Born in Linstead, St.Catherine Jamaica, on January 22 ,1947 was a boy named Joseph Hill. He went on to form his own roots reggae group which we know globally as simply “Culture”. Joseph was the lead singer and songwriter and formed the group with Albert Walker and Kenneth Dayes in 1976.
Like most artistes growing up in a christian orientated home, the church is where Hill got his exposure to music, as early as age six year old. Conversely it was after Joseph left his family home that he became a Rastafarian faith.
As early as in 1977 the group generated quite a buzz with the release of hit songs “Two Sevens Clash”which Rolling Stone dubbed in 2002 as among the “50 Coolest Records” and also their “Stop the fussing and fighting” track that highlighted the violence due to political tensions during the late 1970s, as well as the failed attempt at Bob Marley’s life.
Lead singer and founder of “Culture” group got tremendous fame and recognition on this day in history April 22, 1978 when the group performed at the Bob Marley “One Love Peace Concert ” held at the National Stadium in Kingston, Jamaica.
IMAGE OF JOSEPH HILL AND BOB MARLEY BELOW:
Other young performers that took the major opportunity included Jacob Miller, lead singer for the Inner Circle Band, a young Dennis Brown, while Peter Tosh delivered one of his most powerful performances coupled with a moving message that had the crowd captivated by issues involving politics and the legalization of ganja.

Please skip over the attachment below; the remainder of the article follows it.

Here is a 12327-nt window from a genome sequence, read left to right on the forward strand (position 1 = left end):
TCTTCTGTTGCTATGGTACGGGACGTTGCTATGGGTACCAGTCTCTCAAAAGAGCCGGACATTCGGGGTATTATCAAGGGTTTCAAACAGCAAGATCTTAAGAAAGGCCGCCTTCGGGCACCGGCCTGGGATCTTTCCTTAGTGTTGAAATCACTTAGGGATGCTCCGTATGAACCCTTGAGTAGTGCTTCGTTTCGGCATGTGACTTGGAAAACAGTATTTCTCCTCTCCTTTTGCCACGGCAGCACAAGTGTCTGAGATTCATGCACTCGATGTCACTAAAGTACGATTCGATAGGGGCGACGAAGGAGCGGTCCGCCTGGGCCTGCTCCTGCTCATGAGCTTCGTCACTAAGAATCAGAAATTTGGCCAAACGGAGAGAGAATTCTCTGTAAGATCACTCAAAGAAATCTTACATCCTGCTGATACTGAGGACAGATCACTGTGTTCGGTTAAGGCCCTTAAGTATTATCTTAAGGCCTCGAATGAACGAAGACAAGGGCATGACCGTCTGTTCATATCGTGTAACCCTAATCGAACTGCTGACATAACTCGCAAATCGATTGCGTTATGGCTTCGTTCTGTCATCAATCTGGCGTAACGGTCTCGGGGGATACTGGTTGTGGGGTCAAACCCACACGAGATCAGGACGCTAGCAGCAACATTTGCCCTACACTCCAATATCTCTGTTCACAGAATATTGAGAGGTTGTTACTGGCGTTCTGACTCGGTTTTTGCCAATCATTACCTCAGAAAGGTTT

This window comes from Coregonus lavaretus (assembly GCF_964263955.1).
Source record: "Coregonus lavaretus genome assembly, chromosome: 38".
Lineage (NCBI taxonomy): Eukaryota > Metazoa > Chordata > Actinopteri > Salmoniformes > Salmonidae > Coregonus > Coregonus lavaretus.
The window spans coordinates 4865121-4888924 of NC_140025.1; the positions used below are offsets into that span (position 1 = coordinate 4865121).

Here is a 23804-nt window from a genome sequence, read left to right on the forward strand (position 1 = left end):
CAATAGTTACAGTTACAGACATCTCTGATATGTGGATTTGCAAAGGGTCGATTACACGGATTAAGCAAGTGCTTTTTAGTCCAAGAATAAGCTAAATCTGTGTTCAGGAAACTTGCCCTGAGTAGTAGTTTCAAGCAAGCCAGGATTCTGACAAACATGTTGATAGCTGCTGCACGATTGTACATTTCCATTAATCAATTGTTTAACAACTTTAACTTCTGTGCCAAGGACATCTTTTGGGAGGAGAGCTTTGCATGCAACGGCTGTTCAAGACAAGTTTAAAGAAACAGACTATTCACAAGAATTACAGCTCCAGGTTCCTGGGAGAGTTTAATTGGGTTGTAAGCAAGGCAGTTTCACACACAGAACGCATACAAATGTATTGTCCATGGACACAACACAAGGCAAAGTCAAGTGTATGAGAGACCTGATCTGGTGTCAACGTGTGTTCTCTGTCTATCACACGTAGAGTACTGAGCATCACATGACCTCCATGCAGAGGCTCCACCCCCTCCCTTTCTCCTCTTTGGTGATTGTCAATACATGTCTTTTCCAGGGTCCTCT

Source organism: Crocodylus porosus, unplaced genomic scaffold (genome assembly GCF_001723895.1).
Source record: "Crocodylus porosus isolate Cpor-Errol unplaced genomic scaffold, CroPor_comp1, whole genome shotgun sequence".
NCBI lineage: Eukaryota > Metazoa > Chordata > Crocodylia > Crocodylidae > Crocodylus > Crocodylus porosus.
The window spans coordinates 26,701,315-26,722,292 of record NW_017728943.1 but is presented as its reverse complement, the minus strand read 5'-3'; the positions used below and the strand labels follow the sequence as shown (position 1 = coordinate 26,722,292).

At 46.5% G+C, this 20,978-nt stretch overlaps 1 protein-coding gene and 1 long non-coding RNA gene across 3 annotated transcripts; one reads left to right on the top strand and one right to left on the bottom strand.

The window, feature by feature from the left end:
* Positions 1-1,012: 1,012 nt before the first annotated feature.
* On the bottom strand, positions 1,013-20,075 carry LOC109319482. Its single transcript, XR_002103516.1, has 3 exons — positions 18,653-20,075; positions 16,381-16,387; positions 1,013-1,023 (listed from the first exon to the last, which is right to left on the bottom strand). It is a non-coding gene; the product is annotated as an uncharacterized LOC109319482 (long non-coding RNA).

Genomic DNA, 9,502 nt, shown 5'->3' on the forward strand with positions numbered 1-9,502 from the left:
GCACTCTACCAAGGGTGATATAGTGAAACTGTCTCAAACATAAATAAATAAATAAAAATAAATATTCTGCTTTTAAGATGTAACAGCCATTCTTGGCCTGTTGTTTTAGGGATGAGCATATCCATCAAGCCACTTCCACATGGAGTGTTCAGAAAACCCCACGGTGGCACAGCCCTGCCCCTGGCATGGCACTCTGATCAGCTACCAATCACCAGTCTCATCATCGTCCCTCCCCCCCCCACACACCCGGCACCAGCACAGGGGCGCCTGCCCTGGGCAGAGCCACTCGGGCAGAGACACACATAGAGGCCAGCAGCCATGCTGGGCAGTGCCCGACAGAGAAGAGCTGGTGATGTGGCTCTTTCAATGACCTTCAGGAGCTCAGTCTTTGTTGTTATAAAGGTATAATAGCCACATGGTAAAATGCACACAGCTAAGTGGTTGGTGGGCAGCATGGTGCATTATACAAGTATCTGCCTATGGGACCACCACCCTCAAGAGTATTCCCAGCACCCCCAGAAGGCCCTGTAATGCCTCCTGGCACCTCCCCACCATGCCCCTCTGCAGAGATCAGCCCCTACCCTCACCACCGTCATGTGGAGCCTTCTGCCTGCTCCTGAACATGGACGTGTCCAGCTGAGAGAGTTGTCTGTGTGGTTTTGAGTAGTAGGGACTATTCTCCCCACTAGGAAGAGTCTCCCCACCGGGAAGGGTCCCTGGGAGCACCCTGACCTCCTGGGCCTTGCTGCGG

Upon delivering his performance , many new avenues opened up for Culture as they toured the world stopping at places such as United States of America, Europe and Africa.
This acted as a great foundation for Mr Hill as he will go down as undoubtedly one of the most toured entertainers where it is said that before his passing he did at lease one hundred shows per year around the world.
Joseph Hill went on to obtain numerous distinctions including being added to the Jamaican Reggae Walk of Fame. Former Prime Minister of Jamaica, The Most Honourable P.J Patterson also granted a Independence Award to Mr Hill to show how appreciated he is in the reggae industry. For his contribution to Jamaican music he also was the recipient of the Culture Shock Bronze Medal in 2005.
Joseph Hill passed away on Saturday August 19, 2006, in Berlin Germany from a sudden heart attack. He was 57 years old at the time of death.
The late reggae icon’s son Kenyatta Hill has picked up the mantle and now plays the role his father once held in the “Culture” group and let us hope the fire will keep burning bright.
LIVE PERFORMANCE OF JOSEPH HILL: